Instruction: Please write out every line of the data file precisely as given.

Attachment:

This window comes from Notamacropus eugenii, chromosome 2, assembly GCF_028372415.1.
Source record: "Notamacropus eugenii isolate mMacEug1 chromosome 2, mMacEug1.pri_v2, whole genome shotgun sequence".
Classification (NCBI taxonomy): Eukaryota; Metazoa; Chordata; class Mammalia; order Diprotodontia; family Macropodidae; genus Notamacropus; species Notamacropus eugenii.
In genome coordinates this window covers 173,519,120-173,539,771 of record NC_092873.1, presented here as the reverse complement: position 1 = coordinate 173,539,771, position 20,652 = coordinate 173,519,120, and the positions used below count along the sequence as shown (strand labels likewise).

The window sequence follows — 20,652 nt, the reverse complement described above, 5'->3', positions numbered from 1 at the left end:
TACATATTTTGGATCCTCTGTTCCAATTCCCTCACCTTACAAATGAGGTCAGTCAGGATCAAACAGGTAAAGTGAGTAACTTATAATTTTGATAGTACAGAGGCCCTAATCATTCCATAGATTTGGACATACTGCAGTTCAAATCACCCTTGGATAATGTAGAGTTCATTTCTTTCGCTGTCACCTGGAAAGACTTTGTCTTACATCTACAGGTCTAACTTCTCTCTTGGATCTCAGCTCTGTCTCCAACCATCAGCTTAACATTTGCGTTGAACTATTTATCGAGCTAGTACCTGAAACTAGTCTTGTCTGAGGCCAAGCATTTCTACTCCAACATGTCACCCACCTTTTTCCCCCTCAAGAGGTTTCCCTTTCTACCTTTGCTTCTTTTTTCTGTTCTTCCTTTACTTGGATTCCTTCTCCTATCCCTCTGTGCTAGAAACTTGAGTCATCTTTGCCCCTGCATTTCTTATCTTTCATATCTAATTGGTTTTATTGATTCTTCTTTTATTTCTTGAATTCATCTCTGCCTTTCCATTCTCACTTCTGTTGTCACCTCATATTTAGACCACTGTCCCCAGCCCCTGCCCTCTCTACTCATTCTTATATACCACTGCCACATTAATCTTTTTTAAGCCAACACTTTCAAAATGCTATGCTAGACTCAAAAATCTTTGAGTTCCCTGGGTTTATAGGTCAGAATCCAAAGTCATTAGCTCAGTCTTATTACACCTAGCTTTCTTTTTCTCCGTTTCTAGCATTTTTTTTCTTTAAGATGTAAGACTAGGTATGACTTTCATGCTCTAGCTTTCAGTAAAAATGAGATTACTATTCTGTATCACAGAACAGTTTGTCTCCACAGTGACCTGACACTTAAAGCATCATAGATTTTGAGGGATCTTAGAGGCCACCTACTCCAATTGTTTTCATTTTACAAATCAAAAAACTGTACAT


This window comes from Notamacropus eugenii, chromosome 2, assembly GCF_028372415.1.
Source record: "Notamacropus eugenii isolate mMacEug1 chromosome 2, mMacEug1.pri_v2, whole genome shotgun sequence".
Classification (NCBI taxonomy): Eukaryota; Metazoa; Chordata; class Mammalia; order Diprotodontia; family Macropodidae; genus Notamacropus; species Notamacropus eugenii.
In genome coordinates this window covers 173,519,120-173,539,771 of record NC_092873.1, presented here as the reverse complement: position 1 = coordinate 173,539,771, position 20,652 = coordinate 173,519,120, and the positions used below count along the sequence as shown (strand labels likewise).

The window sequence follows — 20,652 nt, the reverse complement described above, 5'->3', positions numbered from 1 at the left end:
TACATATTTTGGATCCTCTGTTCCAATTCCCTCACCTTACAAATGAGGTCAGTCAGGATCAAACAGGTAAAGTGAGTAACTTATAATTTTGATAGTACAGAGGCCCTAATCATTCCATAGATTTGGACATACTGCAGTTCAAATCACCCTTGGATAATGTAGAGTTCATTTCTTTCGCTGTCACCTGGAAAGACTTTGTCTTACATCTACAGGTCTAACTTCTCTCTTGGATCTCAGCTCTGTCTCCAACCATCAGCTTAACATTTGCGTTGAACTATTTATCGAGCTAGTACCTGAAACTAGTCTTGTCTGAGGCCAAGCATTTCTACTCCAACATGTCACCCACCTTTTTCCCCCTCAAGAGGTTTCCCTTTCTACCTTTGCTTCTTTTTTCTGTTCTTCCTTTACTTGGATTCCTTCTCCTATCCCTCTGTGCTAGAAACTTGAGTCATCTTTGCCCCTGCATTTCTTATCTTTCATATCTAATTGGTTTTATTGATTCTTCTTTTATTTCTTGAATTCATCTCTGCCTTTCCATTCTCACTTCTGTTGTCACCTCATATTTAGACCACTGTCCCCAGCCCCTGCCCTCTCTACTCATTCTTATATACCACTGCCACATTAATCTTTTTTAAGCCAACACTTTCAAAATGCTATGCTAGACTCAAAAATCTTTGAGTTCCCTGGGTTTATAGGTCAGAATCCAAAGTCATTAGCTCAGTCTTATTACACCTAGCTTTCTTTTTCTCCGTTTCTAGCATTTTTTTTCTTTAAGATGTAAGACTAGGTATGACTTTCATGCTCTAGCTTTCAGTAAAAATGAGATTACTATTCTGTATCACAGAACAGTTTGTCTCCACAGTGACCTGACACTTAAAGCATCATAGATTTTGAGGGATCTTAGAGGCCACCTACTCCAATTGTTTTCATTTTACAAATCAAAAAACTGTACAT